Professional category significantly affected surgeon-patient agreement. Patients who were from a lower income category were often in the “more optimistic” group. The role of such socio-demographic variables on patients expectations has already been noted by other authors [5], [6], and should probably be also taken into account when delivering pre-operative information to patients.

We found significant effects of centres and surgeons on surgeons' ratings of expectations, which in turn influenced surgeon-patient differences in expectations. In contrast, neither patients' general characteristics nor patients' expectations were significantly different according to surgeons or centres. This is an interesting finding, as expectations of surgeons have not to our knowledge been described or compared by this kind of scale before, and further study on this subject could be of interest, as this effect might be related, at least partly, to the psychological profiles of each care providers. We chose not to standardize surgeons' evaluations, as the objective of this work was to study surgeon-patient concordance and communication for each surgeon–patient pair, rather than the appropriateness of patients' expectations in reference to a standard. It is unlikely that this surgeon effect on difference in expectations affected results of comparison tests between “more optimistic” and “more pessimistic” patients, as statistical analyses using mixed effect models and taking into account the clustered structure of the data, gave similar results.

Surprisingly, the three subscales evaluating surgeon-patient communication during clinical visits did not have any significant effect on surgeon-patient agreement in our study. A previous study noted that these scales, and especially information given by surgeons during clinical visit, predicted surgeon-patient concordance in expectations about THA [19]. An explanation could be that in our study, information was delivered not only during visits to surgeons, but also during structured information meetings with physiotherapists or by information leaflets and web sites. As our patients' interviews could take place at different times during this process, patients' assessments of provided information could vary.

This study has several strengths. The scarcity of missing data, due to the study protocol, which used telephone interviews to collect data, lowered the risks of bias. A unique evaluator performed all interviews, to ensure that questionnaires were understood and answered the same way by patients. Precautions were taken during our study to ensure that patients' and surgeons' assessments were done independently of each other.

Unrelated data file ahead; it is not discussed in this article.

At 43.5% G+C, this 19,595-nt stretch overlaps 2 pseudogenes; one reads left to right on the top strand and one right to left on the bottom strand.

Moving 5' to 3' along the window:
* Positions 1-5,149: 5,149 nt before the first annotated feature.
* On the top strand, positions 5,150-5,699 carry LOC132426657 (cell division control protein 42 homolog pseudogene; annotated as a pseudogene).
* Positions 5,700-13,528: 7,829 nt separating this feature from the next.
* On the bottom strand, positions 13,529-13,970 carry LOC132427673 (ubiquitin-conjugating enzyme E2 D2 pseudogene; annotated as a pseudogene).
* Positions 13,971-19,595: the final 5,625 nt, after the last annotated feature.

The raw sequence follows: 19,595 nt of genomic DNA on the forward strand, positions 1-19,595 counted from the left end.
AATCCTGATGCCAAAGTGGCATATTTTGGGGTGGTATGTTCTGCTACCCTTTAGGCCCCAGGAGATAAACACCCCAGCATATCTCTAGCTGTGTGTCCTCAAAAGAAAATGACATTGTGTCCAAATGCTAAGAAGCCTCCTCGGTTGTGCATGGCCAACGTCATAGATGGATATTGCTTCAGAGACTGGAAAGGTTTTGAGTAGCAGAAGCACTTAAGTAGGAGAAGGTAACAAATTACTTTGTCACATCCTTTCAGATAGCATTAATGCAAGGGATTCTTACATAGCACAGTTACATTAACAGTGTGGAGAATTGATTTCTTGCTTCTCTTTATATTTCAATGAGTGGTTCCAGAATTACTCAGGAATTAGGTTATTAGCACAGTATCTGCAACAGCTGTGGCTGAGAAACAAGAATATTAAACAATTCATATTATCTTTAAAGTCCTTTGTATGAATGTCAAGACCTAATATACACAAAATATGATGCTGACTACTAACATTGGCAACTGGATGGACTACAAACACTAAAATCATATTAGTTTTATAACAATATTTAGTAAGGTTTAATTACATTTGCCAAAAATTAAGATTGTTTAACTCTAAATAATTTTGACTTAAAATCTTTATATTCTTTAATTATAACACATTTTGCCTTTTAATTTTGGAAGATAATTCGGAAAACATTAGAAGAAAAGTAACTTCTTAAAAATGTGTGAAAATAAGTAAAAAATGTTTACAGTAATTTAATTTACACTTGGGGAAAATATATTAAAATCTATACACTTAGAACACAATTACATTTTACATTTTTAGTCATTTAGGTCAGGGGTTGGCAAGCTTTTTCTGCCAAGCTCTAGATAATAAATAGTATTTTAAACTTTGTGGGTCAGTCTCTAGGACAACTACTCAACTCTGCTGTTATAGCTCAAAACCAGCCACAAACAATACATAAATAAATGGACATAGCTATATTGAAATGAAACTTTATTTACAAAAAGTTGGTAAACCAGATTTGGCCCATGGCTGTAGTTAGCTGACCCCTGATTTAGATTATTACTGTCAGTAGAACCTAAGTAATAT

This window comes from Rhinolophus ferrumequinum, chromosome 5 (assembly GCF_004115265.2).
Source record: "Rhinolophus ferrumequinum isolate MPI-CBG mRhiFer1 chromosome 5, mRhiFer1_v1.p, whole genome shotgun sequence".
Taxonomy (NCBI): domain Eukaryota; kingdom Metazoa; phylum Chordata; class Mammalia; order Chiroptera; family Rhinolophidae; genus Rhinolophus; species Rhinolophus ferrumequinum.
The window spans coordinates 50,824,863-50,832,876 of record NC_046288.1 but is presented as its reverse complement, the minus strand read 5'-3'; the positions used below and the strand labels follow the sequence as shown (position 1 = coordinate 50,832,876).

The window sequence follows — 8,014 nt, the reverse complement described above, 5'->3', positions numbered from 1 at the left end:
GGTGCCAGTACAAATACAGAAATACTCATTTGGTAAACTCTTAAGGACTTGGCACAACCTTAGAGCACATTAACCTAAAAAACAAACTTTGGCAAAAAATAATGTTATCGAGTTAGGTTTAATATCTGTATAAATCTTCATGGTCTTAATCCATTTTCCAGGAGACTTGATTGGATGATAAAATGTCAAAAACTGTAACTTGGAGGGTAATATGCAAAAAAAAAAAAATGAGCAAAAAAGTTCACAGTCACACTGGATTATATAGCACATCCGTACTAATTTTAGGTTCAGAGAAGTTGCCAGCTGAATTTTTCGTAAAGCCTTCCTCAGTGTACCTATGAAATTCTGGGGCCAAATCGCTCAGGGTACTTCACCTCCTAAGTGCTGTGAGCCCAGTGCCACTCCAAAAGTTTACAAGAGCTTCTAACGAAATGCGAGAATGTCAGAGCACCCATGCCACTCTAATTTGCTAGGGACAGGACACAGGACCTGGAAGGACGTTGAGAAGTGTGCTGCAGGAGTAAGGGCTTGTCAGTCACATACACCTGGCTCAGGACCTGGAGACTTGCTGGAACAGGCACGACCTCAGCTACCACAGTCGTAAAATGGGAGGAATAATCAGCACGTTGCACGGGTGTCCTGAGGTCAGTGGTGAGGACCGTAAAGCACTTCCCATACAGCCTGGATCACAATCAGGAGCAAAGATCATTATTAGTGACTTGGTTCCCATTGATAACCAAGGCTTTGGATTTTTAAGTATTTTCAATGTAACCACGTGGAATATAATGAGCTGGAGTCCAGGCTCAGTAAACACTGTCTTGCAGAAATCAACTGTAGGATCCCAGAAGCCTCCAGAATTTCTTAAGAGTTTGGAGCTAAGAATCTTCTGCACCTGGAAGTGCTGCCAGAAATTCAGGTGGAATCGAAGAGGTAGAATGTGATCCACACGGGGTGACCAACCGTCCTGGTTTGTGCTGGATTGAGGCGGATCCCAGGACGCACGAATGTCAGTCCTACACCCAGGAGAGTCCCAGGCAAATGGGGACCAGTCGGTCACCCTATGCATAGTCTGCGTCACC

As the aim of the study was to compare patients' and surgeons' judgments of the likely benefit from surgery, we chose to study “probability expectations”. We thus used a slightly modified question format, asking patients how much improvement they expected in each domain rather than how important each domain was for them. This modified question has been used before and validated for this questionnaire [5], [23]. The assessor ascertained during interviews that the question and its underlying concept were clearly understood by patients. The study of “value expectations” and relative importance of different domains for patients is a complementary approach in understanding patients' point of view and has been addressed by several authors [6], [31].

Several items of the questionnaire were often considered “not applicable” by patients, mostly because patients never found themselves in such situations. When calculating the total score, scoring zero for such items could have made total scores lower, even when patients had high expectations on all applicable items. We chose to calculate total scores by omitting items which were considered inapplicable by patients and dividing scores by the number of applicable items. The two different methods of scoring gave very different scores (data not shown), and this question should be raised when using this questionnaire.

This study has several limitations. Telephone interviews were performed at different times before surgery, and it has been shown that patients' expectations can change over time [32], although it is not clear how patients expectations are built and modified during the pre-surgical period. We believe that these variations were small in our study, as delay before surgery did not significantly affect surgeon-patient agreement.

Another limitation lies in the lack of calibration of measures between surgeons and patients before the study. Although the same evaluator delivered questionnaires to surgeons and assessed patients, it is not sure that surgeons and patients assessed their expectations in the same manner. However, the comparability of surgeons' and patients' scores on this specific scale was shown in a previous study [23], where patients' evaluations through telephone interviews were compared to a reference rating from surgeons. Comparison showed that 49% of patients had scores that were within 6 points of surgeons' values before, and 54% after a specific educative intervention.

Patients were classified as more optimistic or more pessimistic in comparison to their surgeons' expectations, which could be a matter of discussion, as surgeons' expectations do not seem to be a good predictor of patient satisfaction after total knee arthroplasty [33]. It is not known which of both assessments best predicts patient outcome and satisfaction after THA, and this will be a topic for further research.

In conclusion, surgeons and patients often did not agree on what to expect from THA, but there was no systematic bias between both evaluations. Patients had higher expectations than surgeons on post-operative sports. Patients rated their expectations according to trust in surgeon and mental quality of life, whereas surgeons considered disability and physical quality of life. Patients with higher disability expected higher outcome than their surgeons.

Acknowledgments

We thank the Institut Fédératif de Recherche sur le Handicap (IFRH) - IFR 25 for their technical and logistic support. The data collected and analysed in this study will be available through the corresponding author (claire.jourdan@rpc.aphp.fr).

Author Contributions

Conceived and designed the experiments: CJ SP SD RN MH PA SB PR. Performed the experiments: CJ SD RN MH PA SB MG. Analyzed the data: CJ SP PR. Contributed reagents/materials/analysis tools: CJ MG SD. Wrote the paper: CJ SP PR.